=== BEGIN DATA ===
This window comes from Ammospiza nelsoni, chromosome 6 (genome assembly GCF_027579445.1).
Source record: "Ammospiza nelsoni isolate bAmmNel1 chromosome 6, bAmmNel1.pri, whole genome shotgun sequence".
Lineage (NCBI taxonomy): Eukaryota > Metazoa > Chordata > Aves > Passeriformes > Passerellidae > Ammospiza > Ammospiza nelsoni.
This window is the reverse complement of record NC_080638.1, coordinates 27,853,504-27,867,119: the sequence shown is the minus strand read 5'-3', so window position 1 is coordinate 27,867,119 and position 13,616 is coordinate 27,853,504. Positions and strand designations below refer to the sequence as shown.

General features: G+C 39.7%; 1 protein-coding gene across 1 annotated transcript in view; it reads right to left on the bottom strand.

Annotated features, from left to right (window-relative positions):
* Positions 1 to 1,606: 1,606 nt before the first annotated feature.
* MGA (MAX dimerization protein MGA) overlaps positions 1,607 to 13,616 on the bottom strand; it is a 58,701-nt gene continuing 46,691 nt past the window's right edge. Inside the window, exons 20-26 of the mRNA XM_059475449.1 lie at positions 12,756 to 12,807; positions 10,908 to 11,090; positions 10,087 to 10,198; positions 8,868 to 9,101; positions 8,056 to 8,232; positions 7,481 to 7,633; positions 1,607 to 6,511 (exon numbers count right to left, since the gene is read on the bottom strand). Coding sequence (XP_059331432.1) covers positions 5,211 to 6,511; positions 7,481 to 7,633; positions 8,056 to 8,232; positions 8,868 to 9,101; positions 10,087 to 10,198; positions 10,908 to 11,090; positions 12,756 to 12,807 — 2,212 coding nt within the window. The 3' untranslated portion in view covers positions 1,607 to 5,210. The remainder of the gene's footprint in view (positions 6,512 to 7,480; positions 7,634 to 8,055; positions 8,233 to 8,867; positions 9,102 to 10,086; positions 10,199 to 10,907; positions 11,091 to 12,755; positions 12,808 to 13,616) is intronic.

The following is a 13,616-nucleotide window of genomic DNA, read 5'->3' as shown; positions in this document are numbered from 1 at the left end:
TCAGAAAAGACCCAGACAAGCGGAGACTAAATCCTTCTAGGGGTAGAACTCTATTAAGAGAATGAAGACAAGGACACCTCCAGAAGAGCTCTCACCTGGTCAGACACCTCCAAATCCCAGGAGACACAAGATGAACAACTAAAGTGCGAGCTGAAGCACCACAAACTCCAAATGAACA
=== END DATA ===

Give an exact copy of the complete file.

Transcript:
This window comes from Ammospiza nelsoni, chromosome 6 (genome assembly GCF_027579445.1).
Source record: "Ammospiza nelsoni isolate bAmmNel1 chromosome 6, bAmmNel1.pri, whole genome shotgun sequence".
Lineage (NCBI taxonomy): Eukaryota > Metazoa > Chordata > Aves > Passeriformes > Passerellidae > Ammospiza > Ammospiza nelsoni.
This window is the reverse complement of record NC_080638.1, coordinates 27,853,504-27,867,119: the sequence shown is the minus strand read 5'-3', so window position 1 is coordinate 27,867,119 and position 13,616 is coordinate 27,853,504. Positions and strand designations below refer to the sequence as shown.

General features: G+C 39.7%; 1 protein-coding gene across 1 annotated transcript in view; it reads right to left on the bottom strand.

Annotated features, from left to right (window-relative positions):
* Positions 1 to 1,606: 1,606 nt before the first annotated feature.
* MGA (MAX dimerization protein MGA) overlaps positions 1,607 to 13,616 on the bottom strand; it is a 58,701-nt gene continuing 46,691 nt past the window's right edge. Inside the window, exons 20-26 of the mRNA XM_059475449.1 lie at positions 12,756 to 12,807; positions 10,908 to 11,090; positions 10,087 to 10,198; positions 8,868 to 9,101; positions 8,056 to 8,232; positions 7,481 to 7,633; positions 1,607 to 6,511 (exon numbers count right to left, since the gene is read on the bottom strand). Coding sequence (XP_059331432.1) covers positions 5,211 to 6,511; positions 7,481 to 7,633; positions 8,056 to 8,232; positions 8,868 to 9,101; positions 10,087 to 10,198; positions 10,908 to 11,090; positions 12,756 to 12,807 — 2,212 coding nt within the window. The 3' untranslated portion in view covers positions 1,607 to 5,210. The remainder of the gene's footprint in view (positions 6,512 to 7,480; positions 7,634 to 8,055; positions 8,233 to 8,867; positions 9,102 to 10,086; positions 10,199 to 10,907; positions 11,091 to 12,755; positions 12,808 to 13,616) is intronic.

The following is a 13,616-nucleotide window of genomic DNA, read 5'->3' as shown; positions in this document are numbered from 1 at the left end:
TCAGAAAAGACCCAGACAAGCGGAGACTAAATCCTTCTAGGGGTAGAACTCTATTAAGAGAATGAAGACAAGGACACCTCCAGAAGAGCTCTCACCTGGTCAGACACCTCCAAATCCCAGGAGACACAAGATGAACAACTAAAGTGCGAGCTGAAGCACCACAAACTCCAAATGAACA